The Georgia Supreme Court has vacated a decision by the state Court of Appeals in a lawsuit filed by a corrections officer suing the city of Milledgeville, sending the decision of whether the city is protected by sovereign immunity back to the appellate court.
In 2007, Milledgeville had a contract with the Georgia Department of Corrections in which the city provided vehicles for corrections officers to transport inmates who performed labor, such as cutting grass, for the city. The city was responsible for maintaining the vehicles, according to a case summary.
Corrections officer Lucious Primas Jr. was driving a prison van Oct. 10, 2007, with a five-person prisoner work crew when the brakes suddenly failed. The van struck a utility pole and Primas allegedly suffered neck and shoulder injuries, according to the summary.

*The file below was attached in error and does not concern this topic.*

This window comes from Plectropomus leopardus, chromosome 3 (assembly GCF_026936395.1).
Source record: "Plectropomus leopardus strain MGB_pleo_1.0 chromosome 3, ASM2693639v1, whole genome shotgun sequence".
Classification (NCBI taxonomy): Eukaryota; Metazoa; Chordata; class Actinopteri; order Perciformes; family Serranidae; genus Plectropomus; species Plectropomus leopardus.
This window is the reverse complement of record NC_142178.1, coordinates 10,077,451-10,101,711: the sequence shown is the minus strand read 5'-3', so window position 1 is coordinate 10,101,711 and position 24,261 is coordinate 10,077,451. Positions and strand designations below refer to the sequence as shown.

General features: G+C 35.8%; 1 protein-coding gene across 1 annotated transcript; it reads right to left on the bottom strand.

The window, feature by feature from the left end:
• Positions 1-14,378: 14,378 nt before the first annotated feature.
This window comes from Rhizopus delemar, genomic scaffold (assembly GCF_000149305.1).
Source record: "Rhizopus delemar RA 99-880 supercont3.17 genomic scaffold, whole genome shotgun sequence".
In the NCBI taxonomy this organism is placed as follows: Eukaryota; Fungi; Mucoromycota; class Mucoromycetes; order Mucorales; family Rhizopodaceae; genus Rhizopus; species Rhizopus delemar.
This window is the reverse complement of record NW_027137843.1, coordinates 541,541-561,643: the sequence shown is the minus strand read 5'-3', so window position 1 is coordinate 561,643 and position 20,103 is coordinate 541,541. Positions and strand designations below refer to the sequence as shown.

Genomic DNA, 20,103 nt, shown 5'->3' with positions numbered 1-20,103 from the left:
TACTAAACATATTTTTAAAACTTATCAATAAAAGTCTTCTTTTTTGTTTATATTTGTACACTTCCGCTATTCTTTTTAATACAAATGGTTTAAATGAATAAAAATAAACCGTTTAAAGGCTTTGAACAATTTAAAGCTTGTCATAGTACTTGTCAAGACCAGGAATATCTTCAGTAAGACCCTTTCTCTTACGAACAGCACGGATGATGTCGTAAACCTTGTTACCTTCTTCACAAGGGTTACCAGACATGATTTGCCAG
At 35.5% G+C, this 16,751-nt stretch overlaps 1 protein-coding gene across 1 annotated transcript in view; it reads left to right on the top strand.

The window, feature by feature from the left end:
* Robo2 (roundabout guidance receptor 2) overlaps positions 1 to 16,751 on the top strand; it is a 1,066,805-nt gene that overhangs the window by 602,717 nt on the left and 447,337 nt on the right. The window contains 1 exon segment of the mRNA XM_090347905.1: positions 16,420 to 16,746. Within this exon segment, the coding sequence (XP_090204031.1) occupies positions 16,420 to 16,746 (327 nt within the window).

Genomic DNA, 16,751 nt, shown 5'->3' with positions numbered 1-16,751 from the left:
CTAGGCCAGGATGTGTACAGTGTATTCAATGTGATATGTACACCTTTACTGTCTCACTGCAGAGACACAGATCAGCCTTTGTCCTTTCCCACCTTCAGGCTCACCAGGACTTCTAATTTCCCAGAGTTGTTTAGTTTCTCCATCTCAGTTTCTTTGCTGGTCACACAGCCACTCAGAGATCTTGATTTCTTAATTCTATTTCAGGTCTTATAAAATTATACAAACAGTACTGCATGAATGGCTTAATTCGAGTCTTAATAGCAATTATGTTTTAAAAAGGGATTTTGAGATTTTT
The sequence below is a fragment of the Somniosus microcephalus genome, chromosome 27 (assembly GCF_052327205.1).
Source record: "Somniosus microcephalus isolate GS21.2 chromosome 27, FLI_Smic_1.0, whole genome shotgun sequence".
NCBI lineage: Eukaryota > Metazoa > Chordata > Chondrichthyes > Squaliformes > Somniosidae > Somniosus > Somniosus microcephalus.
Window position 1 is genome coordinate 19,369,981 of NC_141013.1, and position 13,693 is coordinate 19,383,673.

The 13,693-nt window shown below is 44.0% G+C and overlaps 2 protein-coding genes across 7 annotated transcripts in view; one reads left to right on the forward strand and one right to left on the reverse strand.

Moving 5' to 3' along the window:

An inspection of the van later revealed the front brake line had burst. Primas sued the city for negligence, alleging an adequate inspection would have revealed the problem with the brake line, according to the summary.
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Milledgeville filed a motion, asking a judge to rule in its favor because the city alleged it was protected by sovereign immunity. The judge denied the motion and the city appealed to the Court of Appeals which reversed the initial ruling, finding that the city was immune from the lawsuit because Primas's claim alleged negligent performance of a "discretionary act," according to the summary.
Primas appealed to the state Supreme Court.
In an opinion released Monday, the court rued the appellate court's decision was "flawed" because it addressed official immunity, not sovereign immunity which involves different "legal principles, definitions and precedent." The court also failed to make a determination about whether the alleged negligence "arose out of the performance, or non-performance, of a governmental function."
The case was sent back to the Court of Appeals.